Preferably, the axial height, or extent, of the camming surfaces 47a, 47b and their respective radial ledges 48a, 48b is such that they will again intercept the locking ribs 29a and 29b when the closure 20 has been retrogressively rotated one-half threaded turn, or 180°, from its fully closed position. Thus, removal of the closure will require repetition of the procedure described above with respect to FIGS. 4-6. Although it is possible to maintain continued manual compression and concurrent retrogressive rotation of the closure sufficiently to rotate the closure in excess of 180° to avoid a secondary interlocking, the necessary manual dexterity required is quite difficult even for a person possessing knowledge of the operational characteristics of the interlocking members, and more importantly is beyond the ordinary capabilities of an immature child. Otherwise stated, once the closure 20 has been retrogressively shifted to the position indicated in FIG. 5, manual compression will ordinarily be released in favor of a succession of normal twisting movements; each of which is customarily much less than 180° in extent. Thus, a second interlocking engagement between the closure and container will ordinarily result and will require a repetition of the compressive and turning movements described with respect to FIGS. 4-6. Keeping the foregoing in mind, it is exceedingly unlikely that an immature child would possess the requisite comprehension to premeditatively apply the necessary repetitious manual compression and concurrent retrogressive rotation, particularly at peripheral locations straddling the interlocking locations, necessary to remove the closure from the container. In other words, although an immature child possibly might accidentally disengage the closure from its initial fully closed and interlocked position on the dispensing end of the container, the liklihood of repetition of such accidental disengagement from the next sequential interlocking location, removed 180° from the fully closed position, is extremely remote.
In an alternative embodiment of the invention shown in FIG. 7, the closure 120 and the dispensing end 141 of the container have been modified slightly to provide a continuous fluid-tight seal throughout the course of removal of the closure from a fully closed position (indicated by broken lines) to a second partially removed interlocking position, such as described above, located one-half revolution, or 180°, removed from the fully closed position. As modified, the neck portion 142 of the container has been axially lengthened to accommodate a lengthening of the peripheral shoulder 155 and its exterior peripheral sealing surface 156 sufficiently to accommodate continuous sealing contact between the sealing surface 156 and the annular sealing flange 133 as the latter moves upwardly with the closure during retrogressive rotation of the closure through 180° from its fully closed, interlocking position to its next interlocking position. Similarly, the outer sidewall 123 and the depending end of the inner sidewall 122 have been axially lengthened to correspond to the lengthening of the container neck portion.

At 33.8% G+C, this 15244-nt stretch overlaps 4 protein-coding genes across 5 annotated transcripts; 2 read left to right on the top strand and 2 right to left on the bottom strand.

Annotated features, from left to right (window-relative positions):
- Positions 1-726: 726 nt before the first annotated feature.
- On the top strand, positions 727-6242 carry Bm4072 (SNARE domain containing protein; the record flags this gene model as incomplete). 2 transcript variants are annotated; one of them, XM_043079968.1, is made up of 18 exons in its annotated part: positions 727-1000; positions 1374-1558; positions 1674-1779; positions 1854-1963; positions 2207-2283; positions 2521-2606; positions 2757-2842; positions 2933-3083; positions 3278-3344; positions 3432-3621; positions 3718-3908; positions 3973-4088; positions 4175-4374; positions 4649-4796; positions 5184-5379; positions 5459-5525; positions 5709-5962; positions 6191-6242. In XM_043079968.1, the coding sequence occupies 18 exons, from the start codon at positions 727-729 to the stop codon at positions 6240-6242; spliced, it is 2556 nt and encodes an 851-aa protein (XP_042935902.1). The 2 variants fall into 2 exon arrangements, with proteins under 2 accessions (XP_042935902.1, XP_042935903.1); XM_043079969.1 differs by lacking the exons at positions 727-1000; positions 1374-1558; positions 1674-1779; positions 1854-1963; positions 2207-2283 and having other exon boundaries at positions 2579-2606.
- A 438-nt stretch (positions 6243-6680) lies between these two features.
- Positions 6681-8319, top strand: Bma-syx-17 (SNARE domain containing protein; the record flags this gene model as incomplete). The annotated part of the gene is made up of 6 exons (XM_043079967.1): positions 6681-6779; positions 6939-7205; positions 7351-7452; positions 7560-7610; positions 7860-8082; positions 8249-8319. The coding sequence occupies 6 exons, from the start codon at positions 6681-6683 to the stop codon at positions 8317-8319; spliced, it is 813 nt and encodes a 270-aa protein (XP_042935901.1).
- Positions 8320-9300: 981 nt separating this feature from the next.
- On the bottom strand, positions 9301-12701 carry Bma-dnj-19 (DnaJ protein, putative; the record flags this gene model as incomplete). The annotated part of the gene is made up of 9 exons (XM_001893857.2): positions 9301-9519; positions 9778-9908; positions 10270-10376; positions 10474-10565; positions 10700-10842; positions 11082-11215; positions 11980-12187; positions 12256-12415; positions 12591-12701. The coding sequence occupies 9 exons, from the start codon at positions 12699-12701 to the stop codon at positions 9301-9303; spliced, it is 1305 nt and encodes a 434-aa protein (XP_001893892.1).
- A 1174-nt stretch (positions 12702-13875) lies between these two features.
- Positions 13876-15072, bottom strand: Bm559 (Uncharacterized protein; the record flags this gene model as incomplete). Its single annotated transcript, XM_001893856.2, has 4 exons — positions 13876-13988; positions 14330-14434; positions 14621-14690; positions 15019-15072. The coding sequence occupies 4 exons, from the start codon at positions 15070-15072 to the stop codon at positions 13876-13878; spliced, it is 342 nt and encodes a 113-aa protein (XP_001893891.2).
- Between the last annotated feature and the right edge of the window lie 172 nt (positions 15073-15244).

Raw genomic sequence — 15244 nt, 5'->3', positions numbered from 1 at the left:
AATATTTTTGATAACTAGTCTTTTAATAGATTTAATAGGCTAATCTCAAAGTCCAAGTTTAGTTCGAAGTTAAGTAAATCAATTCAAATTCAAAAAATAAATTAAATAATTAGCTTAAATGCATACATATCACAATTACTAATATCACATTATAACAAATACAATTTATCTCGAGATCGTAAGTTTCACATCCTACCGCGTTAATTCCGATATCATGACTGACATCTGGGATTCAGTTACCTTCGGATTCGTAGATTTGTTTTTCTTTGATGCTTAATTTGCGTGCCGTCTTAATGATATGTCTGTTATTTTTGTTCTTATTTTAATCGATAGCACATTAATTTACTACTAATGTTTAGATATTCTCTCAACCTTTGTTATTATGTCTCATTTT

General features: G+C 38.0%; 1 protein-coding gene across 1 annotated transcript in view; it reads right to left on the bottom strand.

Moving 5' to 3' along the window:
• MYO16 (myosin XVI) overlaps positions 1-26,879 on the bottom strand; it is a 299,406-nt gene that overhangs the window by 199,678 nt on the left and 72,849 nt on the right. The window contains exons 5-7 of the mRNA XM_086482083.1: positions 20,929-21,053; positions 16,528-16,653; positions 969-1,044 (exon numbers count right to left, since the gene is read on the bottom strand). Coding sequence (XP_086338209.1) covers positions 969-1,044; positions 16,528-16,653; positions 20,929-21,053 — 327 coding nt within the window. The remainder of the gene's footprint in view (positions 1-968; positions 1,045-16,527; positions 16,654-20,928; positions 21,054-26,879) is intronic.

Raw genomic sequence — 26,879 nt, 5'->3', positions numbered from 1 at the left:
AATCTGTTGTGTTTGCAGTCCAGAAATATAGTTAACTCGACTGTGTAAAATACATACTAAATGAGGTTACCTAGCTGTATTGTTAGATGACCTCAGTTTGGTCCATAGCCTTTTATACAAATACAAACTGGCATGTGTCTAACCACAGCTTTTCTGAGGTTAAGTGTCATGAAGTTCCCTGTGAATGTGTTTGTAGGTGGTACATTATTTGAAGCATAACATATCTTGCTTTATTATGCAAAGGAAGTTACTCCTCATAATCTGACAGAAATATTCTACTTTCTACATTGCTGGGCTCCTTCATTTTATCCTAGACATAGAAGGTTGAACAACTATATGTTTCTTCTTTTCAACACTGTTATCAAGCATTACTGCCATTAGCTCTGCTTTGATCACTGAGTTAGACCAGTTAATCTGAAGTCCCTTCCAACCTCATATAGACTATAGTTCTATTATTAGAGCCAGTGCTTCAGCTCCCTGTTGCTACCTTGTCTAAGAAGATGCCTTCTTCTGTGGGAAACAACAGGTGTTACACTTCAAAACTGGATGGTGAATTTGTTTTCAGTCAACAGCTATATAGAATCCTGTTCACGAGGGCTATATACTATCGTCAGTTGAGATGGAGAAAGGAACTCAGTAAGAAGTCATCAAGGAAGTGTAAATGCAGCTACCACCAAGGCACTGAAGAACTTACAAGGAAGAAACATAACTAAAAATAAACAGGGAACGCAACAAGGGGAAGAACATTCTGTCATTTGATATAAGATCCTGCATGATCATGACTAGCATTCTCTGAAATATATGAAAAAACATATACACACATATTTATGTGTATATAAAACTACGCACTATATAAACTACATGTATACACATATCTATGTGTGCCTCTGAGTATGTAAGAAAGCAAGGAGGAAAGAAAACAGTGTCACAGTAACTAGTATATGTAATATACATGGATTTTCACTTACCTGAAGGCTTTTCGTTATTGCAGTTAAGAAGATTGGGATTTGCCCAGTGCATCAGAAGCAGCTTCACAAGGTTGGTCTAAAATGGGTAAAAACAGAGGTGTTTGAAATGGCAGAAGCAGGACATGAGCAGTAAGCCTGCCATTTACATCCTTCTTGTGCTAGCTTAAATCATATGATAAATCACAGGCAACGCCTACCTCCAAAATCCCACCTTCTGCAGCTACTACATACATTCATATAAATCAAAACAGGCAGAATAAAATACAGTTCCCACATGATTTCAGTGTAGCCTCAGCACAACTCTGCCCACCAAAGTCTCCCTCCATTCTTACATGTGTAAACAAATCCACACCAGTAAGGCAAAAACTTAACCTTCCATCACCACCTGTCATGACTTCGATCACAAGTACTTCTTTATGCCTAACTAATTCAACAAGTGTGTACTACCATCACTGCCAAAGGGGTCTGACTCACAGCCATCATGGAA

FIG. 8 represents a further alternative embodiment of the invention and depicts the child-resistant safety closure 220 constructed with a single sidewall structure. In the assembled position shown, the safety closure 220 is arranged in a manner comparable to FIG. 7 with the safety closure in a partially removed and interlocked position on the threaded neck portion 242 of a container 240. Otherwise stated, the safety closure 220 is depicted as being partially threadably removed, or retrogressed, from the interlocking position corresponding to its fully closed and sealed position (indicated by broken lines) to the next succeeding interlocking position (shown in solid lines). Also, consistent with certain of the features described in FIG. 7, the dispensing end 241 of the container 240 has been modified slightly by being axially lengthened. The axial lengthening of the dispensing end 241 serves to provide a greater axial interspacing between the camming surface 247 and the smoothly surfaced concentric sealing surface 256 defined on the peripheral shoulder 255. Also, as with the embodiment shown in FIG. 7, such axial lengthening of the dispensing end accommodates increased axial lengthening of the exterior peripheral sealing surface 156, and thereby provides a sealing surface of suffient axial expanse to accommodate continuous, frictional, fluid-tight, sealing contact between the sealing surface 256 and the flexible, annular sealing flange 233 provided within the safety closure 220 during threaded movement of the closure between its respective fully closed and partially removed interlocking positions. Additionally, as shown, the safety closure 220 has been modified in such manner that the double sidewall structure of the previously described embodiments has been replaced with a single annular sidewall 226, which depends integrally from the closure endwall 221 and defines a generally frusto-conical configuration gradually enlarging in diametrical size in a direction approaching the open end thereof. In the single sidewall embodiment of FIG. 8, the sidewall 226 includes an annular upper sidewall portion, or section, 226a and a lower sidewall portion, or section, 226b, the latter of which constitutes an integral continuation of the upper sidewall section 226a which terminates in a flexible and resiliently deformable distal end portion 228, which is capable of being deformed, as described with respect to FIGS. 4-6, in response to compression manually applied by exterior finger pressure, or the like.